Jack inherited his father’s 1972 Mach 1 Mustang when he turned 16. He got it roaring and drove the rundown old car proudly until caught fire while idling in traffic. I can’t say I wasn’t surprised. The heat melted some of the wires so the poor old car was put out to pasture, patiently waiting until there was time and money to fix it.
Not that we had more time or money when we decided to move the muscle car, but a friend hauled it up for us so it could rest under the cover of a hog shed, away from the beating rays of the sun on solid concrete.
For a few years, the car just sat and watched us busily go by, hauling feed to the horses or mowing the grass or taking pieces of lumber from the barn. Most visitors didn’t know it was there until Jack pointed it out. Occasionally, it evoked a few other car lovers to trot over and drool at the hunk of metal.
One of those car lovers is a friend of ours that just happens to be a mechanic as well. He’s asked more than once if Jack would be willing to sell, to which Jack politely refuses. It’s more than a vintage car to him–it has sentimental value as a relic from father to son.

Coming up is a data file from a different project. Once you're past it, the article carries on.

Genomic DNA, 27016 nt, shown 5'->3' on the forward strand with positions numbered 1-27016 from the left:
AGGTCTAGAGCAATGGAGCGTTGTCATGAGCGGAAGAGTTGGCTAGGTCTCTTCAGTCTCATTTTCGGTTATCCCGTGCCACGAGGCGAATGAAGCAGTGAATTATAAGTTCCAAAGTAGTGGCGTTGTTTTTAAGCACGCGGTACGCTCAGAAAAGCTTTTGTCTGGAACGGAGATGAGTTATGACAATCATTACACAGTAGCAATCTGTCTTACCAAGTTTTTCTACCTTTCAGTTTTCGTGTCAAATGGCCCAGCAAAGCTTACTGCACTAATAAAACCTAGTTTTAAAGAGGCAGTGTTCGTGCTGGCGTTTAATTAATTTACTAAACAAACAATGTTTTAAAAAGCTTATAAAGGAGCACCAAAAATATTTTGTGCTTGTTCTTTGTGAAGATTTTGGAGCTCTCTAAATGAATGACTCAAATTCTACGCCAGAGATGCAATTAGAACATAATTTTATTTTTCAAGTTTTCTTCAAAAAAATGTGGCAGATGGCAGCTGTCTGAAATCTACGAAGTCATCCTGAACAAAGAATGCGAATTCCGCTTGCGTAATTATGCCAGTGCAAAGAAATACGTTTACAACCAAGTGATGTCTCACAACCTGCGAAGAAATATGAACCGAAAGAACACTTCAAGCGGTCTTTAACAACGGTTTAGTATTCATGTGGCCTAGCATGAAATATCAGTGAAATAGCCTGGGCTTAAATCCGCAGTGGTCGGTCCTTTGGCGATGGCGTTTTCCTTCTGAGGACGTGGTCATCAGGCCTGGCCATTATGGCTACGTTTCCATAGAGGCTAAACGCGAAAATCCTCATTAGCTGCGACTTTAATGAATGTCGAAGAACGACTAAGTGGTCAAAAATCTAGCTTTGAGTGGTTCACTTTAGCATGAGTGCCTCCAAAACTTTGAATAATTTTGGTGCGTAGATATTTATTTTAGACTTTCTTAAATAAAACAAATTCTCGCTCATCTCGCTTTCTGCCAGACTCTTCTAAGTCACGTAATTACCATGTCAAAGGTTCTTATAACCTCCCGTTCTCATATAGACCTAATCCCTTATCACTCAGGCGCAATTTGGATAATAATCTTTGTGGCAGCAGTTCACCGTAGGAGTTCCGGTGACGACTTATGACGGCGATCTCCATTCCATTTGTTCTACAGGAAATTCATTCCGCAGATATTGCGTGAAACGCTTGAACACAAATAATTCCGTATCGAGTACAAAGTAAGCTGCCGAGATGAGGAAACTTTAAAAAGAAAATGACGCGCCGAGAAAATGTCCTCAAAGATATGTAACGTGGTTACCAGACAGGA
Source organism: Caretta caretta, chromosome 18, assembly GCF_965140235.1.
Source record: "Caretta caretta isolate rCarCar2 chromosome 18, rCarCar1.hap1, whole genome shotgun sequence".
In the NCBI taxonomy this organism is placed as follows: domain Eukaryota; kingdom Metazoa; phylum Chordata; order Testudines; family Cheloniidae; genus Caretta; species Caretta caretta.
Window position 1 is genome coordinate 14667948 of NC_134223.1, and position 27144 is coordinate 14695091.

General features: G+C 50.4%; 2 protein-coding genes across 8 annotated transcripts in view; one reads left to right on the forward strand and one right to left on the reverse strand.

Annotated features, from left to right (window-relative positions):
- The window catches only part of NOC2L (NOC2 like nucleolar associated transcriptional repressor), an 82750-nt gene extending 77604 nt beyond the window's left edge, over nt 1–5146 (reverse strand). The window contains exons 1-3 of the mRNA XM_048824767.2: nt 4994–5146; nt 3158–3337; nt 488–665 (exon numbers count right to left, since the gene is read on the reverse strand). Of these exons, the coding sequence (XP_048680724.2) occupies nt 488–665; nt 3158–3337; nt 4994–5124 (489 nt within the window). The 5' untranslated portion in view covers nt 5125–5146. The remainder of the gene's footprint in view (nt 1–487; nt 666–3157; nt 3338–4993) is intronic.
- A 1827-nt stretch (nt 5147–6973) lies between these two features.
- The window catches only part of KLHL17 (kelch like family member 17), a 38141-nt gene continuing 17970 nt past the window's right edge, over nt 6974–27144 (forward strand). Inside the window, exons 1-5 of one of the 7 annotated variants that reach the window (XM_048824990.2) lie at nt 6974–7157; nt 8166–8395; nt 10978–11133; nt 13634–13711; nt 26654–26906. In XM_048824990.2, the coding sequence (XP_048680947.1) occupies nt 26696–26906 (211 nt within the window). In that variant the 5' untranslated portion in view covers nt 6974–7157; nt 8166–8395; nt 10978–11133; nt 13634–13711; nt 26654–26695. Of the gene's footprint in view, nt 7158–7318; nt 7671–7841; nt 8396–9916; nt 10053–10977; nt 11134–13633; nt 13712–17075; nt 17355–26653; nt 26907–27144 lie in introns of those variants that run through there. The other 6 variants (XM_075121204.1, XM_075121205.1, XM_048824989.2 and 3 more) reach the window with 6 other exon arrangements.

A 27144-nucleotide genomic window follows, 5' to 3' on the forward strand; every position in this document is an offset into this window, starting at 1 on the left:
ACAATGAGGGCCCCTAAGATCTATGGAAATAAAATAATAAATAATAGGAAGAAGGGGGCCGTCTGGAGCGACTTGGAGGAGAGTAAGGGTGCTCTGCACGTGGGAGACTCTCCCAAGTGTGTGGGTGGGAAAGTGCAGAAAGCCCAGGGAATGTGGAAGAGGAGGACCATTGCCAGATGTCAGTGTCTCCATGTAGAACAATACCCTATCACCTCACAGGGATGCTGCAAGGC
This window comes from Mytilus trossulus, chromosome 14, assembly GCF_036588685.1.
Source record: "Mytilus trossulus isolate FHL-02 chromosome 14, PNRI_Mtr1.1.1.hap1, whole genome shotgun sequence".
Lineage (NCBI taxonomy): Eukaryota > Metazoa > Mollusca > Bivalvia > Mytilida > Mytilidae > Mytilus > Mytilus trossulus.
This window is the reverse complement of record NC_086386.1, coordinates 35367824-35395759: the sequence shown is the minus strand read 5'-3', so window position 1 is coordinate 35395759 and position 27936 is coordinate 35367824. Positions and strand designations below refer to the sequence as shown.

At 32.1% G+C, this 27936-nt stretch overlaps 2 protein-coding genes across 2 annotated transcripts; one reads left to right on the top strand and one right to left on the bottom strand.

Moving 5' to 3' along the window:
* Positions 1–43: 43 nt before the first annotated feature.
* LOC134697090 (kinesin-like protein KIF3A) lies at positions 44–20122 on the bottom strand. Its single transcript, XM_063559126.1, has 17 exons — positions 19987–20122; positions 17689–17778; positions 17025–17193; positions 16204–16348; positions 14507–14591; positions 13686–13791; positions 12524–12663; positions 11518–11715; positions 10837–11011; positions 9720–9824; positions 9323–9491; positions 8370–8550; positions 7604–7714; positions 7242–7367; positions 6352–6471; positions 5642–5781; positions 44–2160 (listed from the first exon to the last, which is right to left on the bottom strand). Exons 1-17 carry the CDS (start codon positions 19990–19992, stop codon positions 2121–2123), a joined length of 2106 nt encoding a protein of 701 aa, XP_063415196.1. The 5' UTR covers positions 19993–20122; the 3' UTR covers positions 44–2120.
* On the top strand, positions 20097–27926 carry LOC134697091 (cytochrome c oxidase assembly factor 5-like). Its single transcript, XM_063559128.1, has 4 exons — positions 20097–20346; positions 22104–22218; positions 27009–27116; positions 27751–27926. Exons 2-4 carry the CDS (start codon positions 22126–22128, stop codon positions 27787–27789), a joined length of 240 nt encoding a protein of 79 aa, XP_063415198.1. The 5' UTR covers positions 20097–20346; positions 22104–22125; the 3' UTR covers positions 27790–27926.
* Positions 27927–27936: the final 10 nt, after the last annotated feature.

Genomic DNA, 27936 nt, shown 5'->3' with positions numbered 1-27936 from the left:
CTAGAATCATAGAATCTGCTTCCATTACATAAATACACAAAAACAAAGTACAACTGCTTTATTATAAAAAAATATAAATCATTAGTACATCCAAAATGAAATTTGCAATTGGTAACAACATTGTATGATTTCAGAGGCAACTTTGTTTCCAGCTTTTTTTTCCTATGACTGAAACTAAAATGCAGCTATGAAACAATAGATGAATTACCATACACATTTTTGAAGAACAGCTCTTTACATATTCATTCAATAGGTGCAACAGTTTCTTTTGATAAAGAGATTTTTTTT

The next best solution came at the perfect time. Our mechanic friend accepted the offer to trade for some labor on the car. He’ll get it up and running, I’m sure lovingly repairing each nut and bolt and wire and filter. He came about week before we left to hoist the old car onto a trailer and tote it home. He was even kind enough to wash the grime off before storing it in his garage.
I’m more concerned with the aesthetics of the car myself, something that will, again, come with time and money. Jack is much more simplistic in his goal. All he wants to hear is the growling purr of the running engine once more.